Knowledge base

Is Insurance Surveillance Legal?

In short, yes. Video and camera surveillance is often used by insurance companies to obtain evidence of the true extent of a claimant’s injuries.

Private investigator doing insurance surveillance

For example, if you were injured at work and subsequently make a Workers’ Compensation claim, WorkCover may decide to conduct covert surveillance of your activities to determine whether you are physically limited to the extent that you claim.

This may involve a private investigator using a video camera or still camera to capture images of you while you are going about your daily activities.

This type of investigation is legal, however, there are limits on what private investigators can film.

Injured? Get expert advice now: Smith's are Queensland's only 100% risk-free injury compensation lawyers. Insist on our 'No Win. No Fee. No Catch' ® promise. Check your rights with no risk or obligations now and talk direct to our Principal lawyer, Greg Smith. Call 1800 266 801 OR  check if you can claim

What are private investigators allowed to do?

Although private investigators are licensed under the Security Providers Act, they do not have any rights beyond those of an ordinary citizen and they are bound by all state and Commonwealth laws.

Private investigators cannot legally:

Forcing entry to house and private property
  • force entry to a premises
  • trespass on your property
  • seize your property
  • bug your phone;
  • access confidential government-held information;
  • use a listening device to overhear, record or monitor a private conversation that they are not a party to;
  • take video or photographs of you in a private place or doing a private act  in circumstances where you would reasonably expect privacy.

What can a private investigator record me doing?

A private investigator can take photos or videos of you and your home unless:

  • they trespass on your land in order to do so; or
  • they are recording “private activities”.

“Private activities” include things like undressing, using the bathroom, showering or bathing or intimate situations where you would reasonably expect privacy.

A private investigator may legally take video of you going about your daily life inside or outside of your own home or at another private property. They may also follow you when you leave your house and film you in public places.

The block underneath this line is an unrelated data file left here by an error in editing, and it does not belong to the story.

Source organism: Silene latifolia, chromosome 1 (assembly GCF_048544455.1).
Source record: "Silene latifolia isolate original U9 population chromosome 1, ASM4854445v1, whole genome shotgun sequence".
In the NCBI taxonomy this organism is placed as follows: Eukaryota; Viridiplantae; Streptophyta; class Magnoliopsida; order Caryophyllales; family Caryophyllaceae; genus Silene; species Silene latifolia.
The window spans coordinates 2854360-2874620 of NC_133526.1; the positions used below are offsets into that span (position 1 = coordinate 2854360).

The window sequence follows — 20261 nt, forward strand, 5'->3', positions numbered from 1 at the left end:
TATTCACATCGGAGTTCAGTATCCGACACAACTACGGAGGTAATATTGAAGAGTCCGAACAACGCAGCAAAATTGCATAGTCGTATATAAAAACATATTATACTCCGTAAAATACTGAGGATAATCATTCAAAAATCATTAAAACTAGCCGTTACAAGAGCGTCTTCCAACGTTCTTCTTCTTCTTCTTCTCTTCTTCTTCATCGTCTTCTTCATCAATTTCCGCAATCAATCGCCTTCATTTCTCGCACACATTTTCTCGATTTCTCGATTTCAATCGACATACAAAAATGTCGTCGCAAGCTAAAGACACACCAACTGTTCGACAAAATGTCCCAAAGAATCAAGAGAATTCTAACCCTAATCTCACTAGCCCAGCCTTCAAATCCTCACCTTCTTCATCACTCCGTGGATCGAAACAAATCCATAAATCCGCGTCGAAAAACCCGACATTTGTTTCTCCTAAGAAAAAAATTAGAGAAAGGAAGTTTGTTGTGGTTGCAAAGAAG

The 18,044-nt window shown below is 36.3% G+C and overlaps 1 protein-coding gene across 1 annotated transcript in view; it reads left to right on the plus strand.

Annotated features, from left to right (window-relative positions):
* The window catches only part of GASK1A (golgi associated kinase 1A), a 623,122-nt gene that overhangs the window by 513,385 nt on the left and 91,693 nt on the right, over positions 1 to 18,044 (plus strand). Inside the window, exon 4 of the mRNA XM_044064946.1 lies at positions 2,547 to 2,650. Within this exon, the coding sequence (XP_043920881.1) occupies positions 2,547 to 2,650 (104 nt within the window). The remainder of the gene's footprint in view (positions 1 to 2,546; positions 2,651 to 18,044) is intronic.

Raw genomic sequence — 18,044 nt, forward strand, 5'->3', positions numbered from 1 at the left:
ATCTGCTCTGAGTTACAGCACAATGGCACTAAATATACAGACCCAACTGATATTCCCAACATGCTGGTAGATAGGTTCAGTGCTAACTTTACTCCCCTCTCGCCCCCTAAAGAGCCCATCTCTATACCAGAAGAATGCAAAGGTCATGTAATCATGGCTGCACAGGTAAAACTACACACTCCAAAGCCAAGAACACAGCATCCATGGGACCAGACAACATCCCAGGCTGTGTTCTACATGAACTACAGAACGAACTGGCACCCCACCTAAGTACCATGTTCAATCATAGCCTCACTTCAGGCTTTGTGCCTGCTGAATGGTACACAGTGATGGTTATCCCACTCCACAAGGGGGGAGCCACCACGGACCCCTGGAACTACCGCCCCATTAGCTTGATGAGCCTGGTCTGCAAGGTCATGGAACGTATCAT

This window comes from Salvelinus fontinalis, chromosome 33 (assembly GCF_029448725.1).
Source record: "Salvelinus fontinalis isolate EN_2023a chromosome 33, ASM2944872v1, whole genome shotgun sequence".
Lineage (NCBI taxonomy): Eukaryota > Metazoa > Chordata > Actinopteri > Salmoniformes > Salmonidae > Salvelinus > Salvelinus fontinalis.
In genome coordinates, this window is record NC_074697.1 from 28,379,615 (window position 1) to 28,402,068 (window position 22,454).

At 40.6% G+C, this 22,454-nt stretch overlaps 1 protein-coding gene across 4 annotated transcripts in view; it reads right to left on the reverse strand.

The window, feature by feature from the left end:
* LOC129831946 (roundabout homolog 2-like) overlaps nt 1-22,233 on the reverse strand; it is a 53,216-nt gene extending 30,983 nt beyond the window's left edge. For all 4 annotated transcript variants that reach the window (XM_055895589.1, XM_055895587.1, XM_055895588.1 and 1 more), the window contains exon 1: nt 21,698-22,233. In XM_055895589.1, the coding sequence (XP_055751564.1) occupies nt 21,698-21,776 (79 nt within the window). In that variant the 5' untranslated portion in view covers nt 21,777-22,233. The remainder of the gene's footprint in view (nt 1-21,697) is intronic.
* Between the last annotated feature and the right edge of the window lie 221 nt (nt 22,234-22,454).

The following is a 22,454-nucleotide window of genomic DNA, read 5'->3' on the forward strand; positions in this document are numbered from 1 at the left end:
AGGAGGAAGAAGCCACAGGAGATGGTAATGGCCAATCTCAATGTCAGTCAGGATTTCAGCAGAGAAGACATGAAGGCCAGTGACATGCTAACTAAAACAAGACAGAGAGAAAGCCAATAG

Private investigators will often follow a claimant to their medical appointments to confirm their identity, so be especially aware in these situations.

What should you do if you are under surveillance?

CCTV camera and insurance surveillance

If a private investigator obtains video footage of you doing things that you have told doctors that you cannot do, or that doctors have told you not to do, you may appear to be exaggerating your injuries and your claim for damages may be at risk.

It is therefore important that you be aware of the possibility that you will be filmed and take care at all times when you are out in public or performing activities around your home. Do not do anything your doctors have told you not to do or anything that your insurer could use to minimise your injuries.

What can you do if you are being harassed by a private investigator?

If you feel that a private investigator is acting unethically and is not abiding by the law, you can lodge a complaint with the Office of Fair Trading.

Get in touch with Smith's Lawyers for expert legal advice, and find out if your right to privacy has been breached. Call 1800 266 801 OR  check if you can claim

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Last update on:
June 1, 2021
Disclaimer: This information is designed for general information in relation to Queensland compensation law. It does not constitute legal advice. We strongly recommend you seek legal advice in regards to your specific situation. For expert advice call 1800 266 801 or chat via live chat to arrange free initial advice with our Principal lawyer, Greg Smith.

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